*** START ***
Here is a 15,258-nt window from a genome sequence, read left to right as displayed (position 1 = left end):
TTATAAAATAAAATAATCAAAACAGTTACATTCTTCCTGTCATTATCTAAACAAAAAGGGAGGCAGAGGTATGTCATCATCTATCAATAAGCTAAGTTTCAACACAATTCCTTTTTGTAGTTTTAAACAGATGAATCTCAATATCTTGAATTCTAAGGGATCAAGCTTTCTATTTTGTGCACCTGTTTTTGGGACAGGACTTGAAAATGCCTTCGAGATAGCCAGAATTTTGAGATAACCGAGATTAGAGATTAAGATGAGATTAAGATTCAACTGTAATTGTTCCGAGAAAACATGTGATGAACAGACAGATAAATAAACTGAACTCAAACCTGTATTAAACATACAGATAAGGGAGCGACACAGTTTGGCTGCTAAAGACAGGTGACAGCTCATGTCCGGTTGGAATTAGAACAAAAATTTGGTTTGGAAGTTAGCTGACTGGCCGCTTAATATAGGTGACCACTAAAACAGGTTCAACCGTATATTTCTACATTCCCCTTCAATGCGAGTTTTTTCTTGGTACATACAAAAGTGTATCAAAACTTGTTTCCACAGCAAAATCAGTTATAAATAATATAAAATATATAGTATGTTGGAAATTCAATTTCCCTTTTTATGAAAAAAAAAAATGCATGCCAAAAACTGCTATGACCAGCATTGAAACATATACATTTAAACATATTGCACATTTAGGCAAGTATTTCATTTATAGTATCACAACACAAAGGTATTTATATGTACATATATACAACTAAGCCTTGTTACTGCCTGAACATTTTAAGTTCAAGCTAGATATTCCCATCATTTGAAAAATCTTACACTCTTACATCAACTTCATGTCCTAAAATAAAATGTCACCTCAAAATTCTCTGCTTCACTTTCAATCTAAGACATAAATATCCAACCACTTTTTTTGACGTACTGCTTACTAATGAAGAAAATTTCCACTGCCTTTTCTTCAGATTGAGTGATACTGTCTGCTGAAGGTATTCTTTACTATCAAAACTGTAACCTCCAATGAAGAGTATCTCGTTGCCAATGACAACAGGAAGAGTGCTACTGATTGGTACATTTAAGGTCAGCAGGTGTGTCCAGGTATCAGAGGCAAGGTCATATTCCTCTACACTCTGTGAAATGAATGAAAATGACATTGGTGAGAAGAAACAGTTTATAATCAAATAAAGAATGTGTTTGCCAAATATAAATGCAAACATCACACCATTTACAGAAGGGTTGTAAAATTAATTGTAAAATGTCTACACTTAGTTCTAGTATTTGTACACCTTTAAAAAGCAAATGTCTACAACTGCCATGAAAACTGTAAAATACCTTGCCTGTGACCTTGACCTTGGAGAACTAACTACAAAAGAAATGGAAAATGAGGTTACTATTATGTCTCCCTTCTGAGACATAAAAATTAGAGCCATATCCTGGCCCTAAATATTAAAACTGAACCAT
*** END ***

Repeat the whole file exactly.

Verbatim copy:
Here is a 15,258-nt window from a genome sequence, read left to right as displayed (position 1 = left end):
TTATAAAATAAAATAATCAAAACAGTTACATTCTTCCTGTCATTATCTAAACAAAAAGGGAGGCAGAGGTATGTCATCATCTATCAATAAGCTAAGTTTCAACACAATTCCTTTTTGTAGTTTTAAACAGATGAATCTCAATATCTTGAATTCTAAGGGATCAAGCTTTCTATTTTGTGCACCTGTTTTTGGGACAGGACTTGAAAATGCCTTCGAGATAGCCAGAATTTTGAGATAACCGAGATTAGAGATTAAGATGAGATTAAGATTCAACTGTAATTGTTCCGAGAAAACATGTGATGAACAGACAGATAAATAAACTGAACTCAAACCTGTATTAAACATACAGATAAGGGAGCGACACAGTTTGGCTGCTAAAGACAGGTGACAGCTCATGTCCGGTTGGAATTAGAACAAAAATTTGGTTTGGAAGTTAGCTGACTGGCCGCTTAATATAGGTGACCACTAAAACAGGTTCAACCGTATATTTCTACATTCCCCTTCAATGCGAGTTTTTTCTTGGTACATACAAAAGTGTATCAAAACTTGTTTCCACAGCAAAATCAGTTATAAATAATATAAAATATATAGTATGTTGGAAATTCAATTTCCCTTTTTATGAAAAAAAAAAATGCATGCCAAAAACTGCTATGACCAGCATTGAAACATATACATTTAAACATATTGCACATTTAGGCAAGTATTTCATTTATAGTATCACAACACAAAGGTATTTATATGTACATATATACAACTAAGCCTTGTTACTGCCTGAACATTTTAAGTTCAAGCTAGATATTCCCATCATTTGAAAAATCTTACACTCTTACATCAACTTCATGTCCTAAAATAAAATGTCACCTCAAAATTCTCTGCTTCACTTTCAATCTAAGACATAAATATCCAACCACTTTTTTTGACGTACTGCTTACTAATGAAGAAAATTTCCACTGCCTTTTCTTCAGATTGAGTGATACTGTCTGCTGAAGGTATTCTTTACTATCAAAACTGTAACCTCCAATGAAGAGTATCTCGTTGCCAATGACAACAGGAAGAGTGCTACTGATTGGTACATTTAAGGTCAGCAGGTGTGTCCAGGTATCAGAGGCAAGGTCATATTCCTCTACACTCTGTGAAATGAATGAAAATGACATTGGTGAGAAGAAACAGTTTATAATCAAATAAAGAATGTGTTTGCCAAATATAAATGCAAACATCACACCATTTACAGAAGGGTTGTAAAATTAATTGTAAAATGTCTACACTTAGTTCTAGTATTTGTACACCTTTAAAAAGCAAATGTCTACAACTGCCATGAAAACTGTAAAATACCTTGCCTGTGACCTTGACCTTGGAGAACTAACTACAAAAGAAATGGAAAATGAGGTTACTATTATGTCTCCCTTCTGAGACATAAAAATTAGAGCCATATCCTGGCCCTAAATATTAAAACTGAACCAT